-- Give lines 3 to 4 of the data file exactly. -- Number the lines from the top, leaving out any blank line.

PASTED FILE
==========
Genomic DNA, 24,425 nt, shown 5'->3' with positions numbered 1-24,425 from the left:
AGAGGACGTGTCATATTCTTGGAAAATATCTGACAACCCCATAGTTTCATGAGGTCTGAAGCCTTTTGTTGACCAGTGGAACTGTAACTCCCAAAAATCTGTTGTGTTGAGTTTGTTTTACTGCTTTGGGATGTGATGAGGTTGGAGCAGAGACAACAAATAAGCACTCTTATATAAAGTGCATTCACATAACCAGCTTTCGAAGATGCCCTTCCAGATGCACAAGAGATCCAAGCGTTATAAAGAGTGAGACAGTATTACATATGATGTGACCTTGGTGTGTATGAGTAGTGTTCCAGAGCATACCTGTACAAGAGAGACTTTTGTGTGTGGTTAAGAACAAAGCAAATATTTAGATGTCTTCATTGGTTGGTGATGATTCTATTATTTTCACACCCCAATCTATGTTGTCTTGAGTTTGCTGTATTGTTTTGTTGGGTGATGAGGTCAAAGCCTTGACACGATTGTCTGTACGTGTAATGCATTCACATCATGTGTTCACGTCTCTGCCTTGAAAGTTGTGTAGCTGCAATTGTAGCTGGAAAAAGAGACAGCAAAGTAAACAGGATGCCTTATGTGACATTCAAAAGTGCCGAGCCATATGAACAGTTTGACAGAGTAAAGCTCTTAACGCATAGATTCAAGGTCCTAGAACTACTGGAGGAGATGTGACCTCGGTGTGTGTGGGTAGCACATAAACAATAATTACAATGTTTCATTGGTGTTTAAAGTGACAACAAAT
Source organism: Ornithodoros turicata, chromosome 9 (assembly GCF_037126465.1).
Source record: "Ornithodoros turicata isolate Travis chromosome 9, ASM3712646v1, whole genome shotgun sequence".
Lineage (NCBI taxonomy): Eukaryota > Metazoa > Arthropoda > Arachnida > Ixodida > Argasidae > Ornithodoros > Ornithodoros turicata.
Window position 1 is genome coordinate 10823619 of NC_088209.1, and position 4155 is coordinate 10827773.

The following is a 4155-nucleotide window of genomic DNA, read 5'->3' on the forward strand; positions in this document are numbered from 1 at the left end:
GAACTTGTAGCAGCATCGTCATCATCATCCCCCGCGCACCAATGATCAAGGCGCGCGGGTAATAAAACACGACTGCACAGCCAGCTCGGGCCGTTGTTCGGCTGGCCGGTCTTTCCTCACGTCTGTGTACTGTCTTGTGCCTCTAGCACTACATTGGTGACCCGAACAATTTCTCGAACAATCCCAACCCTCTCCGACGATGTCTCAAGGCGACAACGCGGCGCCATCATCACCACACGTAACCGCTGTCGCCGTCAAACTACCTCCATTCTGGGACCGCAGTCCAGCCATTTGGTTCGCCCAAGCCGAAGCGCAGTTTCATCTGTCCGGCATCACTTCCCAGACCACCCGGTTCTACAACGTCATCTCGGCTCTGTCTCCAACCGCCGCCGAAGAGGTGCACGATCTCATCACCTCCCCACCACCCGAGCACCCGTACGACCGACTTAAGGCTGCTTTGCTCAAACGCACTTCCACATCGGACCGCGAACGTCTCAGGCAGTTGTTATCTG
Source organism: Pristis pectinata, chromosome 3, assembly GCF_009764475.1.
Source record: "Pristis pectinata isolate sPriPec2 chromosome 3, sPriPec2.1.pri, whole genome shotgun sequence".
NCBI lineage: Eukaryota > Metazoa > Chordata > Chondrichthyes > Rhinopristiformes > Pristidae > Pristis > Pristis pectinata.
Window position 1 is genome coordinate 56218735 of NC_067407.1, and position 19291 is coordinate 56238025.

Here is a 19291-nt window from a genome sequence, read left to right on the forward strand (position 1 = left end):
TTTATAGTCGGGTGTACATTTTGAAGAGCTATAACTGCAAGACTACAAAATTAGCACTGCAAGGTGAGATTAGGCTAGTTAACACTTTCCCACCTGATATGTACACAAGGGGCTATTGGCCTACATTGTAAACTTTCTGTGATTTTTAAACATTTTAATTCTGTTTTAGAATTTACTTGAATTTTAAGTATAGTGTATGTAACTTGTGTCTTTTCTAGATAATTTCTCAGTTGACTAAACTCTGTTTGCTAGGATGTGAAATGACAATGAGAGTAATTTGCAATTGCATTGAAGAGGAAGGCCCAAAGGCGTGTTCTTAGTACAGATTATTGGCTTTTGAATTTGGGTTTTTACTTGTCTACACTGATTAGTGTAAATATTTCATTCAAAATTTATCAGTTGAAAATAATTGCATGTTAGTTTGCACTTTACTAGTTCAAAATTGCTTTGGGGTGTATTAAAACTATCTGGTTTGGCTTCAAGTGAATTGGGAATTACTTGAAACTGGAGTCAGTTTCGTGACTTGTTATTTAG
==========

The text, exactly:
Source organism: Ornithodoros turicata, chromosome 9 (assembly GCF_037126465.1).
Source record: "Ornithodoros turicata isolate Travis chromosome 9, ASM3712646v1, whole genome shotgun sequence".